Life After The Hurricane

Korney Violin
Korney Violin

The sight of fragmented sunlight, daggers poking through the prickling pine tree needles. It warms the constantly damp earth – the matted leaves, the mud spots, criss-crossed with the ruts of hogs and the pockmarks of deer tracks. Dewdrops reflect on the silken webs of banana spiders stretched across the trees, hugging the forest tighter against itself. The palm fronds wave, friendly in their sights. Friendly in their sounds too, if you cut their base just right with a pocket knife and press your buzzing lips to this makeshift instrument of the earth. You can play with the crickets and the cicadas, the symphony of early evening, accented by staccato calls of the tree frogs and the occasional downbeat of the hooting owl.

These are the things I associate with home.

Friends who have visited my hometown always comment on how quiet it is, but, really, the sounds are ceaseless. When I trade the hum of the highway and the constant volume of my downstairs neighbor’s television for the sounds of home, my ears have to readjust to this old tune, but it doesn’t take long. It’s just like hearing your favorite song from way back when; you know that melody by heart. It was the soundtrack to my childhood, along with crackling bonfires, the revving engines of four-wheelers, and the sing-song accents of my neighbors and friends.

We spent our summer days in the shade of the pines, flinging dirt clods and crawfish piles at one another. The forest was thick with tall, mighty trees, standing constant guard. These vigilant soldiers protected us and hid us away during games of hide-and-seek, or simply from the real world, if only for a little while. We were free to learn how to ride our bikes, wobbling down the ever-empty streets and backroads, without concern. Doors were left unlocked; homes always open to neighbors and friends. Risks came in different forms than you might expect: drag races down old dirt roads, slamming brakes and spinning bald tires in a mud field, run-ins with water moccasins and river gars while fishing in the bayou.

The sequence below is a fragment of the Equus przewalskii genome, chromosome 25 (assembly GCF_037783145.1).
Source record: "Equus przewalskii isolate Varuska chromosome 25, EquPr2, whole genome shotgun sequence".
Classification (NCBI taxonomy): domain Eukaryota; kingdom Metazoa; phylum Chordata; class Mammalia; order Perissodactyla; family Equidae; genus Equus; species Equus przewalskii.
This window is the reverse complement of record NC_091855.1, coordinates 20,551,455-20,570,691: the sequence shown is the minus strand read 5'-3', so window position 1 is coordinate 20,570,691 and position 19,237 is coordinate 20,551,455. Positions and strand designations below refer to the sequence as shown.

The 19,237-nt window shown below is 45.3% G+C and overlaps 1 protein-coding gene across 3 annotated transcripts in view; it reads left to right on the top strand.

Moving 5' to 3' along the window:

We never worried about break-ins or overpopulation – except maybe the deer. Our concerns started when the creek waters rose, flooding our homes. The skeletons of gutted houses, the dust of sheet rock being cut constantly hung in the air, the pricks of tetanus shots after accidentally stepping on rusty nails. The friendliness of the soldiers who drove us in National Guard vehicles and dump trucks, so that we could cross the flood waters and get to school. We got used to these things; people learned the value of sandbags and the bridge was raised. Ditches were dug deeper and foundations were built up higher. You make due and learn to function around Mother Nature. We learned to work pretty well with her, too. Then came the hurricane.

Katrina obliterated our neighbors in New Orleans. It was catastrophic. But we hardly had time to sympathize before Rita forced us to pack our bags and get out, too. I was 15, obsessed with my own world where Homecoming was my biggest stressor in life, when I evacuated for what I thought would only be a couple of days. Three weeks later, I returned to find everything had changed. I tried to keep my chin held high amidst all of the destruction, but to gaze up meant to see the patchwork of blue roofs where once I only saw the green canopy of the Big Thicket treetops. There were hundreds of thousands of casualties that the news never honored – the fallen trees. Snarled, upturned roots clawed at people as we struggled to pick up our yards and our lives.

The trails that we knew so well were clogged with the thick trunks and broken branches of the pines that once guarded us from the outside world. The woods were empty, thinned and stripped bare from the storm. And it was silent. The animals, the insects, the people – we all, shocked, had to create a new life in this new setting.

Soon there was sound again, but it was the hum of generators, supplying energy to a devastated, exhausted community; the roar of chainsaws, removing limbs and quartering the bodies of the pines; the endless rumble of the log trucks, a funeral procession removing our fallen comrades from the battlefield.


10 years have passed now. A resilience was built and other storms have torn open the land since, though none were as personally devastating as Rita. You can see the scar in my own childhood home: a faint seam across the living room ceiling where a wall was removed. The updated floors, appliances, and paint suggest a facelift rather than a reconstructive surgery. Our backyard has healed. Where there were once craters left from fallen oaks and deep rivets from construction tires, green grass grows.

Gone are the climbing trees and my rickety treehouse with the wooden airplane weather vane on top. The flower bed and birdbath, crushed by limbs and debris, only exist in the old pictures now. But more flowers bloom. Nanny’s Easter lilies still rise each season to greet the springtime, and the replanted baby pines grow taller each visit home. The Thicket is slowly settling back into itself, each year’s fall leaves cushioning the ancient ground, the brush relaxing and collecting upon itself to regain the thickness of the forest. The trees may be younger and thinner, but they are more flexible now.

They can bend further before they break. TC mark

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